The first time I ate at Al Aseel was for a quick weekend lunch. I actually had no idea it was located right next door to Luxe Bakery in that gorgeous sub-divided cottage on Missenden Road. I barely remember the last time I visited a Lebanese restaurant. All I recall was a heap of deep-fried food and a sweaty belly dancer at one of those little themed joints on Cleveland Street. I’m so used to seeing Middle Eastern restaurants decked out in more traditional garb as opposed to the belly dancer-free contemporary fit-out of Newtown’s Al Aseel.
Opening the menu for the first time was a little overwhelming for me. I couldn’t help but be dazzled by the rather large selection of delicious-sounding offerings. With so much I initially wanted to try, the fried kibbe (10) was a good place to start. Four perfectly-shaped footballs of spiced minced meat wrapped in kibbe and crushed wheat, fried until as bronzed as a Bondi tanorexic. No slouch in the flavour department but nothing to get overly excited about either.
Unlike the lamb shank (24) that came as melting and tender as ever, spiced up with typical Middle Eastern flavours and a side of ghashwet al-ruz, rice laced with browned minced meat and nuts. Great stuff made even better with the complimentary pickles and flatbread.
My second visit ended up being a work-related one. It was my suggestion we go to Al Aseel for our work end-of-year-slash-Christmas-slash-Hanukkah dinner; a chance to try more from the menu. A trio of mixed dips (15) – hommos, baba ghanouj and labne with deep-fried flat bread – got the ball rolling. All quite standard and tasty but the addition of dried mint through the labne wasn’t a great hit. A little unexciting was the arnabeet (9), slightly floppy florets of cauliflower with tahini sauce as a flavour booster.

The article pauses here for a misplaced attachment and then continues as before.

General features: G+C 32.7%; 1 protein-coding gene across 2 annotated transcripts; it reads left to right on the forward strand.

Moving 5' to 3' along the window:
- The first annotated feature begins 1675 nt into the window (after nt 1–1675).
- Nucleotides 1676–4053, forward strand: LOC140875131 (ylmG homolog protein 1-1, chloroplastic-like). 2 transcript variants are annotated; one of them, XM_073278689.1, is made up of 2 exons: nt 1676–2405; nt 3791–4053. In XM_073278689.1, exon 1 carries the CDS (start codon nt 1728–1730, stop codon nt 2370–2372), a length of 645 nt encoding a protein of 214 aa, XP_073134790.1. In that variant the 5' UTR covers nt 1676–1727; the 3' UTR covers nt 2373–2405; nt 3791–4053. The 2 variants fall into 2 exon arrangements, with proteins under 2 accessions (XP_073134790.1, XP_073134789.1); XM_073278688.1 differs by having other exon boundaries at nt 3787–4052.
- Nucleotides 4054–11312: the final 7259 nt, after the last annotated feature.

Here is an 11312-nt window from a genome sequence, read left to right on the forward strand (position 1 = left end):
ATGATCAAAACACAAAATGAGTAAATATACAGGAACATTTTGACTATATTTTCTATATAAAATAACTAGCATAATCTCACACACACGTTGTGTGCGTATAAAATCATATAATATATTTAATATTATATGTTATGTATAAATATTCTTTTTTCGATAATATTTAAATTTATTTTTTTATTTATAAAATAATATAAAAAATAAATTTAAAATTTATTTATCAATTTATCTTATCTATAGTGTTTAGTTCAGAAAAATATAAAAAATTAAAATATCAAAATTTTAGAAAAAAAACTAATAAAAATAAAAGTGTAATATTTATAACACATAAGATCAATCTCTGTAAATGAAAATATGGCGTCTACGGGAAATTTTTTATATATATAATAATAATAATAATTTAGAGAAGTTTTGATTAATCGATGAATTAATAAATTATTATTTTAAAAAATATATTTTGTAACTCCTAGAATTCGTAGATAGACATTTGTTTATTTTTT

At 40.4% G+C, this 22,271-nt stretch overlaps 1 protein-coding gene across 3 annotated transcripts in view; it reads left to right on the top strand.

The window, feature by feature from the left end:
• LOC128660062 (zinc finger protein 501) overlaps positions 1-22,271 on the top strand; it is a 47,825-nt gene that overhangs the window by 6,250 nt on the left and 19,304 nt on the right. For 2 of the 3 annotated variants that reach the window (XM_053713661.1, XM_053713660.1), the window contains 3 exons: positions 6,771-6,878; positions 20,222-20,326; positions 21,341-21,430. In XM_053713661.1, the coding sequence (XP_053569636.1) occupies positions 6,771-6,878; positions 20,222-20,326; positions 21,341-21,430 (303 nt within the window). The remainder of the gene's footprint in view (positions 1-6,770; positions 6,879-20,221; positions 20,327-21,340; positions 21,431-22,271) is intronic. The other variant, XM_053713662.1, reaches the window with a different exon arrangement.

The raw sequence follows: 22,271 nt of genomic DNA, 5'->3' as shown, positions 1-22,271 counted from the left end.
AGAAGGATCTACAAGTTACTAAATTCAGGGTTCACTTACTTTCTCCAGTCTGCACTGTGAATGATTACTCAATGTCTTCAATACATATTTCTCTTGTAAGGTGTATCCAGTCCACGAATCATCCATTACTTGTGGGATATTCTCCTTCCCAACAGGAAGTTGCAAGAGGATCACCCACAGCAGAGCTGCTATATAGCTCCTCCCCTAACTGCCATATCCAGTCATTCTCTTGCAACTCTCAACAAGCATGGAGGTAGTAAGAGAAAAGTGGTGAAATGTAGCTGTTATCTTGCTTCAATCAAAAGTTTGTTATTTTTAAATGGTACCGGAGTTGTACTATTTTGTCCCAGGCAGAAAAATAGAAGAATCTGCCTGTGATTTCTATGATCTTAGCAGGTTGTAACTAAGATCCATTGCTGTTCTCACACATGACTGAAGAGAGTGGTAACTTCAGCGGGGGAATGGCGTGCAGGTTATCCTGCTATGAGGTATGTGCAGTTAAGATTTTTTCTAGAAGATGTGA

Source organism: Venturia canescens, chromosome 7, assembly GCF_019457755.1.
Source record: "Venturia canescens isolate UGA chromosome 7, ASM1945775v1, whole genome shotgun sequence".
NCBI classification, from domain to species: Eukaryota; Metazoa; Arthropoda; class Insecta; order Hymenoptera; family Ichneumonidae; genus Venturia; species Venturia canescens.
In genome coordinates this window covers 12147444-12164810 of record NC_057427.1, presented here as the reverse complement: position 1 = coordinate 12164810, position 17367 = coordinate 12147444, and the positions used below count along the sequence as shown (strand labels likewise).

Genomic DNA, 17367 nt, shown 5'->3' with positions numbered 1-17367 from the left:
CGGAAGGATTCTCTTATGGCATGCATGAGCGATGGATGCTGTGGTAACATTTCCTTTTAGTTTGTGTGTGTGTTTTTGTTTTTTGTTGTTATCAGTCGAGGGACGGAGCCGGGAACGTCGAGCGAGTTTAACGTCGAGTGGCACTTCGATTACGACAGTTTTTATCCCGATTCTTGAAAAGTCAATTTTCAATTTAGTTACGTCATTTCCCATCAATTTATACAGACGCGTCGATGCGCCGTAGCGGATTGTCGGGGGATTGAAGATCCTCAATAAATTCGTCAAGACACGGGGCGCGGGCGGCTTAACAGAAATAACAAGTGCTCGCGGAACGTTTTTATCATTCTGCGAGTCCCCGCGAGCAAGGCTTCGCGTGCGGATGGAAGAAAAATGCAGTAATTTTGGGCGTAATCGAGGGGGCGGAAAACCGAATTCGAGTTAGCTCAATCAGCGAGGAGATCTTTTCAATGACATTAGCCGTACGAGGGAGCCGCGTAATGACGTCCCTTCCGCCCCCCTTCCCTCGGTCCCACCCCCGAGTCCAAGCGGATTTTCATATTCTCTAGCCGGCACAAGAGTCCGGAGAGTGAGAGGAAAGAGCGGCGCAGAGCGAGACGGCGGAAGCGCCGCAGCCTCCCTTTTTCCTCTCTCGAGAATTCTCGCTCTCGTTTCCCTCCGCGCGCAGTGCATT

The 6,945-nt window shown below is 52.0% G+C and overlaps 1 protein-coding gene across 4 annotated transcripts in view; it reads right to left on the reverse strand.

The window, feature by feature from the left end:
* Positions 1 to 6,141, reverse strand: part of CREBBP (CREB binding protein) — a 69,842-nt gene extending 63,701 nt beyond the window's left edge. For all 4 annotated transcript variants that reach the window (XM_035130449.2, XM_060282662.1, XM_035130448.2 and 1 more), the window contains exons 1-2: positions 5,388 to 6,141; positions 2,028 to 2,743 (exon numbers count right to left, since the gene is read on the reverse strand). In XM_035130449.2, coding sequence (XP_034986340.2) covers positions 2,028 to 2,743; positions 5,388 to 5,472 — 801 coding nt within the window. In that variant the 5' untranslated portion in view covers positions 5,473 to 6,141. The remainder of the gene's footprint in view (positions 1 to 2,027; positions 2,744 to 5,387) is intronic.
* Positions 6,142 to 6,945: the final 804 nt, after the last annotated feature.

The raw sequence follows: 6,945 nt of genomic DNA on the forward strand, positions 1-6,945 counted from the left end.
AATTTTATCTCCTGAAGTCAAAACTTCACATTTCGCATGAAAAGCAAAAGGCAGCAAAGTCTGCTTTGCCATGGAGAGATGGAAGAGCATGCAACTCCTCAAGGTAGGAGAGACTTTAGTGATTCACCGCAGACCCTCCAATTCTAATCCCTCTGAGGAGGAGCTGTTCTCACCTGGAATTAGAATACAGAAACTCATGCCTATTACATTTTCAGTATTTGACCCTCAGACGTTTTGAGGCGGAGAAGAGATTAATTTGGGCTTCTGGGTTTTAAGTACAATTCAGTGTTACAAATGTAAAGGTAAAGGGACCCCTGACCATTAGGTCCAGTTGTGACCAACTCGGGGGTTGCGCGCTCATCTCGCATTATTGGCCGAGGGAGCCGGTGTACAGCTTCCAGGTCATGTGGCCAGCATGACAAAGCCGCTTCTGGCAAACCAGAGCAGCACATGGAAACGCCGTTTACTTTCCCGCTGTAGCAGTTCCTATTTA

Char-grilled lamb is almost always a winner in in my books so I was glad a plate of lahem mishwee (22) made it to the spread. Marinated chunks of lamb, severely dry and overcooked except for a few of the pieces with onion, parsley and a garlic sauce. Well done meat-eaters would have been pretty happy with the longer chewing time the lamb required.
The monek (12) sounded good on the menu – Lebanese sausages with lemon and pomegranate syrup. In the flesh it was a tasty huddle of chipolata-like sausages swimming in oil and a sedimentary layer of tangy pomegranate molasses. Once mix up and spritzed with lemon it was pretty decent.
The hands-down star at the table on that particular evening was the grilled haloumi (15). Just look at it. Glistening with olive oil, caramelised and tarted-up with pomegranate molasses. Should have ordered two serves. Hold on, we did.
The calamari (27) was also a bit of a hit; char-grilled and lightly doused in sweet chilli. Sadly the two of us that ordered the samka harra (25) didn’t finish it and didn’t think much of it. Grilled barramundi fillet topped with a patterned squiggle of mildly spicy tahini sauce and pine nuts. Way too much of the tahini in ratio to the overcooked and very strongly-flavoured fish. I was actually doubting it was barramundi as I’ve never tasted it as fishy as we had here. A third visit is unlikely.